Huntington’s disease (HD) is, without doubt, one of the most dreaded neurological disorders. It is named after George Huntington, but the first description is probably by Charles Oscar Waters in 1842. It is dominantly inherited, each child carrying a 50% chance of acquiring the faulty gene. The genetics is slightly tricky because HD is also a tricnucleotide repeat expansion disorder, similar to… Read More What are the prospects of stamping out Huntington’s disease?
In neurology, the word ‘refractory‘ is almost exclusively used in relation seizures. It may apply to drug-resistant epilepsy (DRE), or to rampaging status epilepticus.’Refractory’ doesn’t sound good in whatever context it is used, typically connoting a situation beyond redemption. But this is not the case with epilepsy. Rather than a bell tolling in despair, refractory is used in… Read More Standing up to the challenge of refractory epilepsy
The long-term treatment of myasthenia gravis (MG) relies on drugs which suppress the immune system. I listed some of these in my previous post titled How is innovative neurology research energising myasthenia? Steroids are the established first line immune suppressing treatment for MG but because of their many nasty side effects, they cannot be used at effective doses for… Read More What is the startling research unsettling the treatment of myasthenia gravis?
Lyme disease is a well-known infection. It takes its name from Lyme, Connecticut, where it was first recognised as a distinct disease in 1975. The disease is caused by the infamous Borrelia species which get into humans through tick bites. The transmission typically occurs when the victim is taking a gingerly walk in deer-inhabited forests, usually… Read More Why is chronic Lyme disease so frustrating to neurology?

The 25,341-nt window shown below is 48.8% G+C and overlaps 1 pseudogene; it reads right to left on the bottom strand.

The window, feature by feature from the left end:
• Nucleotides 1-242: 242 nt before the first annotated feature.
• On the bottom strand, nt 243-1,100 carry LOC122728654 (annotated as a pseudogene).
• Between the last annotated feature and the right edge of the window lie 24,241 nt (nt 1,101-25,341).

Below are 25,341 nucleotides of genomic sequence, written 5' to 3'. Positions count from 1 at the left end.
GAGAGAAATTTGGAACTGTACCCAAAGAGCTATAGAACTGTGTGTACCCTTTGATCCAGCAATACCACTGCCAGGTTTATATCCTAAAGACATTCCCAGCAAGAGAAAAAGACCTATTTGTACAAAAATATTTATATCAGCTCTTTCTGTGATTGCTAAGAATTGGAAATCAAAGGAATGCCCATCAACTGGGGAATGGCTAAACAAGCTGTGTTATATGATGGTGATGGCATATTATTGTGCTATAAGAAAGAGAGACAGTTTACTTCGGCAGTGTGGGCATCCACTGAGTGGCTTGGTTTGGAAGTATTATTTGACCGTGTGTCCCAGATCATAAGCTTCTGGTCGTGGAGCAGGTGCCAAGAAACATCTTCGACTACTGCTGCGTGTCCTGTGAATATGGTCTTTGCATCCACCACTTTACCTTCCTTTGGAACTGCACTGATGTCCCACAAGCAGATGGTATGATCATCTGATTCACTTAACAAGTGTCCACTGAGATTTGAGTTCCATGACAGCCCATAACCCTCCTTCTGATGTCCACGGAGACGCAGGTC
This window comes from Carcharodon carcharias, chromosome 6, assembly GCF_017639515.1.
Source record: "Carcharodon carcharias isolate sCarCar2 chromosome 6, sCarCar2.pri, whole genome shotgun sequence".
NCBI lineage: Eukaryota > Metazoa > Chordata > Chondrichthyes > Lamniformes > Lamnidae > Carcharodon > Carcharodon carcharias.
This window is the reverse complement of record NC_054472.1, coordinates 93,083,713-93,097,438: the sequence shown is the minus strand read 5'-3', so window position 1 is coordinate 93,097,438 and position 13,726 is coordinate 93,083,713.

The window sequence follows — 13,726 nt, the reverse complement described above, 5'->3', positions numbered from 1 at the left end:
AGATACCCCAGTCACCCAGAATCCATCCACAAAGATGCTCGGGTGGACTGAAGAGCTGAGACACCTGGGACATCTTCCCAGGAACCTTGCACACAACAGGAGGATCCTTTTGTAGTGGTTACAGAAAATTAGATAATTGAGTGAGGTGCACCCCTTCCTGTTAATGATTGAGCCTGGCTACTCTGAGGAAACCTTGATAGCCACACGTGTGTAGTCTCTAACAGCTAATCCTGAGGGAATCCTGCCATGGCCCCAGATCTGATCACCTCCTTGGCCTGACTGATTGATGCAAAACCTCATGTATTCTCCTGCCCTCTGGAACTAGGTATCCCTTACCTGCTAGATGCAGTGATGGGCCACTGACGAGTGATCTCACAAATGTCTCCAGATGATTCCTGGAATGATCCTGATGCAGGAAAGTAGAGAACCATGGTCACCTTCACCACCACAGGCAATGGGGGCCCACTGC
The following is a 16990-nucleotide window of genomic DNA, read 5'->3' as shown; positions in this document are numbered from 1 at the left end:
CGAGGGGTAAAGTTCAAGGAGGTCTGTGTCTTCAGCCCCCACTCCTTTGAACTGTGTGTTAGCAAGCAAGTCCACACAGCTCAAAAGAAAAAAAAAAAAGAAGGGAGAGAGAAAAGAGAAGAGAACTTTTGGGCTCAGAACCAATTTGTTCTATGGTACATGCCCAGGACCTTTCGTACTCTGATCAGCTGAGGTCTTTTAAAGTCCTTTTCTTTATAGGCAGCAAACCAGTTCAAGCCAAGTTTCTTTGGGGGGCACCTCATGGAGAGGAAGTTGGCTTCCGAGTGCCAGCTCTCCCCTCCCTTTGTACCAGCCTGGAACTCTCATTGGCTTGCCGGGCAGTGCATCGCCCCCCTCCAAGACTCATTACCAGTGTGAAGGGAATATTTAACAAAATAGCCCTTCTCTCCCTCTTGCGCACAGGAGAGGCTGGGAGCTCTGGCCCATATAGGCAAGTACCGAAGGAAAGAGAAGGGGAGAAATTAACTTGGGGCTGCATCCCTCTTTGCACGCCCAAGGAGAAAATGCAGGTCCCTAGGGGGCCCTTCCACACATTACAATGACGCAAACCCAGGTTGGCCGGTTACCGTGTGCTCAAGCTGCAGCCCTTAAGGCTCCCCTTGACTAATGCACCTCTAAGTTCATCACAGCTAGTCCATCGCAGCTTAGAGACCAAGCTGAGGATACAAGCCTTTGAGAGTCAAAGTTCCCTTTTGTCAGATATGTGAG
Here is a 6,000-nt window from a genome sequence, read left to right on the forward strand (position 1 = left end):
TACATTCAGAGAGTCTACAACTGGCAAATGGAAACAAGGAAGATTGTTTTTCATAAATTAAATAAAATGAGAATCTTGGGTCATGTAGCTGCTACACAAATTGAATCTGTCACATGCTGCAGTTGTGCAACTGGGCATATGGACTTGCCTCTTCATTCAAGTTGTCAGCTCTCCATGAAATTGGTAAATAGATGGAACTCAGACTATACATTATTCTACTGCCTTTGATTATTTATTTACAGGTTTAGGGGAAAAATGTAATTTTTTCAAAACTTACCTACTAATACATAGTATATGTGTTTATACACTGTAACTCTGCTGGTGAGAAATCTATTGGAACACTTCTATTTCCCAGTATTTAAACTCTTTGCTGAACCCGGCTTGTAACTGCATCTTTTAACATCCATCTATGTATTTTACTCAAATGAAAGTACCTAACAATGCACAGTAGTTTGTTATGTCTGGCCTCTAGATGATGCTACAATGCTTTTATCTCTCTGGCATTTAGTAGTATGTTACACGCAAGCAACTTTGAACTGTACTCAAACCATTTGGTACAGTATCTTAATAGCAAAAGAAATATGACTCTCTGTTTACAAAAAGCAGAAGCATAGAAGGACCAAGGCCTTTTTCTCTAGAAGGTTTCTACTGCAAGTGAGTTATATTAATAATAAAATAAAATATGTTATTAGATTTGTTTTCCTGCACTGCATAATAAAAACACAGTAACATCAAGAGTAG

Giant cell arteritis (GCA), or temporal arteritis, is an affliction of older people. It results in headache and, more worryingly, blindness and stroke. The diagnosis of GCA is a clinical one. GCA diagnostic criteria stipulate, amongst other things, onset over the age of 50 years, and inflammation in the blood. A temporal artery biopsy may help to firm up… Read More Advances in the management of giant cell arteritis
Yesterday was the one-year anniversary of The Neurology Lounge. How time flies. The Lounge has published 95 posts over the last 12 months. The first tentative post was titled Hello, and the last was What are the most iconic neurological disorders? To take stock, here is a countdown of the top 10 most viewed neurology lounge posts! ++++++++++++++++++++++++++++++++++++++++++++++++++++++++++++++++… Read More The most popular neurology lounge posts at one year
Neurology is a broad specialty covering a staggering variety of diseases. Some neurological disorders are vanishingly rare, but many are household names, or at least vaguely familiar to most people. These are the diseases which define neurology. Here, in alphabetical order, is my list of the top 60 iconic neurological diseases, with links to previous blog… Read More What are the most iconic neurological disorders?